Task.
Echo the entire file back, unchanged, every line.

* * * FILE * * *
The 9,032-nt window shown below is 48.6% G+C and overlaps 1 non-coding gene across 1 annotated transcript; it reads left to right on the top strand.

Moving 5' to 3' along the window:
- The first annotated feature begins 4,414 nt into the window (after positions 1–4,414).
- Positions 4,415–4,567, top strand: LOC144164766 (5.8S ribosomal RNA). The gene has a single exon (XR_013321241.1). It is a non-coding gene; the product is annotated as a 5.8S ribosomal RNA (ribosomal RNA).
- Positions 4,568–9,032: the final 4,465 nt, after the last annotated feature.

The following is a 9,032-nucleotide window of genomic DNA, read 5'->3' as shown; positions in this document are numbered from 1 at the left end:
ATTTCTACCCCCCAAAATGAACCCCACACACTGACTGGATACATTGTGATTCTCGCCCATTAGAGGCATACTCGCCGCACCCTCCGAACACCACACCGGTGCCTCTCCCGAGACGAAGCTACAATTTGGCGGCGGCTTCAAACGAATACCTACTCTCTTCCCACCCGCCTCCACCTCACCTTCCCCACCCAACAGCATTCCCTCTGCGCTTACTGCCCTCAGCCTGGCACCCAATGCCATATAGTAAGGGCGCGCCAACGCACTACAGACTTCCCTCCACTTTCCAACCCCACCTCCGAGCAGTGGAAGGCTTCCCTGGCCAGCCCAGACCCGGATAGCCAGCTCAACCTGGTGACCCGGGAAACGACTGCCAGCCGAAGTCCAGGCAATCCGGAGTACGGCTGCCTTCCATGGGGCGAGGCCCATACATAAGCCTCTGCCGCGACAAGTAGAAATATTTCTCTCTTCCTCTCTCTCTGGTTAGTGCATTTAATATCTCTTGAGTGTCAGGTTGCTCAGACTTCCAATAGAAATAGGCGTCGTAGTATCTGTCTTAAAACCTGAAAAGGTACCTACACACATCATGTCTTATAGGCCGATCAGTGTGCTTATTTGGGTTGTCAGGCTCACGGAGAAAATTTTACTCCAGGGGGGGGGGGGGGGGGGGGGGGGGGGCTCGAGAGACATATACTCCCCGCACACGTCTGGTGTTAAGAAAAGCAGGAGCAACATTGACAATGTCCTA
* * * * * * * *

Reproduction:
The 9,032-nt window shown below is 48.6% G+C and overlaps 1 non-coding gene across 1 annotated transcript; it reads left to right on the top strand.

Moving 5' to 3' along the window:
- The first annotated feature begins 4,414 nt into the window (after positions 1–4,414).
- Positions 4,415–4,567, top strand: LOC144164766 (5.8S ribosomal RNA). The gene has a single exon (XR_013321241.1). It is a non-coding gene; the product is annotated as a 5.8S ribosomal RNA (ribosomal RNA).
- Positions 4,568–9,032: the final 4,465 nt, after the last annotated feature.

The following is a 9,032-nucleotide window of genomic DNA, read 5'->3' as shown; positions in this document are numbered from 1 at the left end:
ATTTCTACCCCCCAAAATGAACCCCACACACTGACTGGATACATTGTGATTCTCGCCCATTAGAGGCATACTCGCCGCACCCTCCGAACACCACACCGGTGCCTCTCCCGAGACGAAGCTACAATTTGGCGGCGGCTTCAAACGAATACCTACTCTCTTCCCACCCGCCTCCACCTCACCTTCCCCACCCAACAGCATTCCCTCTGCGCTTACTGCCCTCAGCCTGGCACCCAATGCCATATAGTAAGGGCGCGCCAACGCACTACAGACTTCCCTCCACTTTCCAACCCCACCTCCGAGCAGTGGAAGGCTTCCCTGGCCAGCCCAGACCCGGATAGCCAGCTCAACCTGGTGACCCGGGAAACGACTGCCAGCCGAAGTCCAGGCAATCCGGAGTACGGCTGCCTTCCATGGGGCGAGGCCCATACATAAGCCTCTGCCGCGACAAGTAGAAATATTTCTCTCTTCCTCTCTCTCTGGTTAGTGCATTTAATATCTCTTGAGTGTCAGGTTGCTCAGACTTCCAATAGAAATAGGCGTCGTAGTATCTGTCTTAAAACCTGAAAAGGTACCTACACACATCATGTCTTATAGGCCGATCAGTGTGCTTATTTGGGTTGTCAGGCTCACGGAGAAAATTTTACTCCAGGGGGGGGGGGGGGGGGGGGGGGGGGGCTCGAGAGACATATACTCCCCGCACACGTCTGGTGTTAAGAAAAGCAGGAGCAACATTGACAATGTCCTA